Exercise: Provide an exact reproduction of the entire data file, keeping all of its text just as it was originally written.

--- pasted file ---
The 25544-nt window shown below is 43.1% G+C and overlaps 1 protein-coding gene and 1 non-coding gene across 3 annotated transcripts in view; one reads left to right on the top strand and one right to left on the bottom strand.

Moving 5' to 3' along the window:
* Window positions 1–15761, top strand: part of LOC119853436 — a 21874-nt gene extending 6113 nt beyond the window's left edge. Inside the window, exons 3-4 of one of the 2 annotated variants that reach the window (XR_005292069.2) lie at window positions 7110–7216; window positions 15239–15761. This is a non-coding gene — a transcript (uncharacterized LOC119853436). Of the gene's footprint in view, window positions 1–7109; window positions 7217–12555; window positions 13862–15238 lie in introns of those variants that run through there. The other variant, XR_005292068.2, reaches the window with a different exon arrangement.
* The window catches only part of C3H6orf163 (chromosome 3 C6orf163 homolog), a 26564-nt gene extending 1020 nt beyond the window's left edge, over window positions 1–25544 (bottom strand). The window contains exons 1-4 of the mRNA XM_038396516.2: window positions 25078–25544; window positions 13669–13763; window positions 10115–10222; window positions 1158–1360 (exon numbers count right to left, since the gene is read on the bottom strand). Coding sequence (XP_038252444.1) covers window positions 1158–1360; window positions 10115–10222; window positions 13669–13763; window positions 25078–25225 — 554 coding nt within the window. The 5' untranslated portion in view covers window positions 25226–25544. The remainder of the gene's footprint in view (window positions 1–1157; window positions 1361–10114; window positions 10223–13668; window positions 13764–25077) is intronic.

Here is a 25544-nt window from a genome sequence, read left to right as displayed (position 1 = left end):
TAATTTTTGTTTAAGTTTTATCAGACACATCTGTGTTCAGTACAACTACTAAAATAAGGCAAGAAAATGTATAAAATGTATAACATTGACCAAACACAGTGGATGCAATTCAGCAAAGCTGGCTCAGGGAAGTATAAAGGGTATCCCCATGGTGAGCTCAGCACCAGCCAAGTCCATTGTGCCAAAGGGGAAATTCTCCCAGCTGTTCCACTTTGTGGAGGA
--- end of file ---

The 25544-nt window shown below is 43.1% G+C and overlaps 1 protein-coding gene and 1 non-coding gene across 3 annotated transcripts in view; one reads left to right on the top strand and one right to left on the bottom strand.

Moving 5' to 3' along the window:
* Window positions 1–15761, top strand: part of LOC119853436 — a 21874-nt gene extending 6113 nt beyond the window's left edge. Inside the window, exons 3-4 of one of the 2 annotated variants that reach the window (XR_005292069.2) lie at window positions 7110–7216; window positions 15239–15761. This is a non-coding gene — a transcript (uncharacterized LOC119853436). Of the gene's footprint in view, window positions 1–7109; window positions 7217–12555; window positions 13862–15238 lie in introns of those variants that run through there. The other variant, XR_005292068.2, reaches the window with a different exon arrangement.
* The window catches only part of C3H6orf163 (chromosome 3 C6orf163 homolog), a 26564-nt gene extending 1020 nt beyond the window's left edge, over window positions 1–25544 (bottom strand). The window contains exons 1-4 of the mRNA XM_038396516.2: window positions 25078–25544; window positions 13669–13763; window positions 10115–10222; window positions 1158–1360 (exon numbers count right to left, since the gene is read on the bottom strand). Coding sequence (XP_038252444.1) covers window positions 1158–1360; window positions 10115–10222; window positions 13669–13763; window positions 25078–25225 — 554 coding nt within the window. The 5' untranslated portion in view covers window positions 25226–25544. The remainder of the gene's footprint in view (window positions 1–1157; window positions 1361–10114; window positions 10223–13668; window positions 13764–25077) is intronic.

Here is a 25544-nt window from a genome sequence, read left to right as displayed (position 1 = left end):
TAATTTTTGTTTAAGTTTTATCAGACACATCTGTGTTCAGTACAACTACTAAAATAAGGCAAGAAAATGTATAAAATGTATAACATTGACCAAACACAGTGGATGCAATTCAGCAAAGCTGGCTCAGGGAAGTATAAAGGGTATCCCCATGGTGAGCTCAGCACCAGCCAAGTCCATTGTGCCAAAGGGGAAATTCTCCCAGCTGTTCCACTTTGTGGAGGA